The only reason life on Earth is possible is because of our stable orbit around the Sun. Elsewhere in the Universe, orbits are chaotic, violent and destructive. On the largest scale, orbits are a creative force and construct the fabric of the Universe.
This episode concentrates on how the universe was made in the Big Bang and how scientists predict it could end similarly as it continues to expand. Several theories are covered including the "Big Crunch" where the universe shrinks back to its original size, and the "Big Chill" with the universe slowly freezing to death.
45m • Naked Science
All life on Earth needs water so the search for aliens in the solar system has followed the search for water. We examine the patterns in the ice on Jupiter's moon Europa, which reveal an ocean far below with more potentially life-giving water than all the oceans on Earth. But of all the wonders of the solar system forged by the laws of nature, Brian reveals the greatest wonder of them all.
Thanks to observations of galaxy redshifts, we can tell that the universe is EXPANDING! Knowing that the universe is expanding and how quickly its expanding also allows us to run the clock backwards 14 billion years to the way the universe began - with a bang.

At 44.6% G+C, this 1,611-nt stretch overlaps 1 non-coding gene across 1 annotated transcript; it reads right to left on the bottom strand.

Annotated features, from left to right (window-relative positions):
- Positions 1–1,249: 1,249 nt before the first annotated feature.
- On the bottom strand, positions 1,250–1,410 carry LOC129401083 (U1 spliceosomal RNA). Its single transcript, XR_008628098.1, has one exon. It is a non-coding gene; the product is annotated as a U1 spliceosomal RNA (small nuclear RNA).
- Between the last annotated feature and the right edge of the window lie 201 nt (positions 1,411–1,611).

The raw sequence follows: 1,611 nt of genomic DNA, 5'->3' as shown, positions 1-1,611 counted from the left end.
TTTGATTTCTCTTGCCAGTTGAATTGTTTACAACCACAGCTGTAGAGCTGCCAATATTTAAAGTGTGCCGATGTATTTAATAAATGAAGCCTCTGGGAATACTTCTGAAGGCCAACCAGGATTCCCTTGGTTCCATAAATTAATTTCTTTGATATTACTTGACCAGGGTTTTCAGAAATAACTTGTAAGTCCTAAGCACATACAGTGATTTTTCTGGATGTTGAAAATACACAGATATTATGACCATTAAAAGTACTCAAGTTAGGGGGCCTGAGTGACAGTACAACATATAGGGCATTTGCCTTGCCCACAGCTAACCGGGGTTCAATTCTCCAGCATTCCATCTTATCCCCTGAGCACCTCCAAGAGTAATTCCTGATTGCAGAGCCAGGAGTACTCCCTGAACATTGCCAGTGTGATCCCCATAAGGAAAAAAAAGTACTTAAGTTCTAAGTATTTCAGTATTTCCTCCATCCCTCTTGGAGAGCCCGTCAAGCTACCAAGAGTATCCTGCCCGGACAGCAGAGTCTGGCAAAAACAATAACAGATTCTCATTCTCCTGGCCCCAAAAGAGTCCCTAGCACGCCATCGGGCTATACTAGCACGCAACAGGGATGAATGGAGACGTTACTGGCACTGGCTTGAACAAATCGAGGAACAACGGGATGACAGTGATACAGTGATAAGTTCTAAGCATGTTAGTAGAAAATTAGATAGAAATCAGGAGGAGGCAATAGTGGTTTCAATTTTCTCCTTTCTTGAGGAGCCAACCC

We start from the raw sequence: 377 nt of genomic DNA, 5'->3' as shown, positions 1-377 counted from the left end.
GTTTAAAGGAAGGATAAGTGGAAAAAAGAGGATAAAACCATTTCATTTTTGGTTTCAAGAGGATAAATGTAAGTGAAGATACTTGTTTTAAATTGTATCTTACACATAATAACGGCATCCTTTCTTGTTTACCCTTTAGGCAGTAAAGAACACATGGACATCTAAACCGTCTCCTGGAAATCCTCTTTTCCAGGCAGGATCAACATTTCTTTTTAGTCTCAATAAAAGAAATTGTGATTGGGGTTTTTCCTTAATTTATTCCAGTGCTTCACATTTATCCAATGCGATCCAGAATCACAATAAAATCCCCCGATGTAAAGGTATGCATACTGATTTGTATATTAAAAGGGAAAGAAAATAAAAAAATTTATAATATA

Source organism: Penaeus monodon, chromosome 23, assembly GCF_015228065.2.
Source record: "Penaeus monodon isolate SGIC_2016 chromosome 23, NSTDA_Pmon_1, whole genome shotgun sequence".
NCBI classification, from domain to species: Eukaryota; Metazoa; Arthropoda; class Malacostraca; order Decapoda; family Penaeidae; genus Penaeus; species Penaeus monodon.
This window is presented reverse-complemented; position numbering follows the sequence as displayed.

13m • 2015 • Crash Course Astronomy
Life once existed on Mars, but a series of devastating mass extinctions have made present-day life nearly impossible. The latest science shows how Martian life keeps bouncing back as it transforms from a watery world like Earth into a desert planet.
42m • 2017 • How the Universe Works
How do astronomers make sense out of the vastness of space? How do they study things so far away? Today Phil talks about distances, going back to early astronomy. Ancient Greeks were able to find the size of the Earth, and from that the distance to and the sizes of the Moon and Sun. Once the Earth/Sun distance was found, parallax was used to find the distance to nearby stars, and that was bootstrapped using brightness to determine the distances to much farther stars.
11m • 2015 • Crash Course Astronomy
There is a new kind of weather to worry about, and it comes from our nearest star. Scientists are expecting a fit of violent activity on the sun which will propel billions of tonnes of superheated gas and pulses of energy towards our planet. They have the power to close down our modern technological civilisation - e.g. in 1989, a solar storm cut off the power to the Canadian city of Quebec. Horizon meets the space weathermen who are trying to predict what is coming our way, and organistions like the National Grid, who are preparing for the impending solar storms.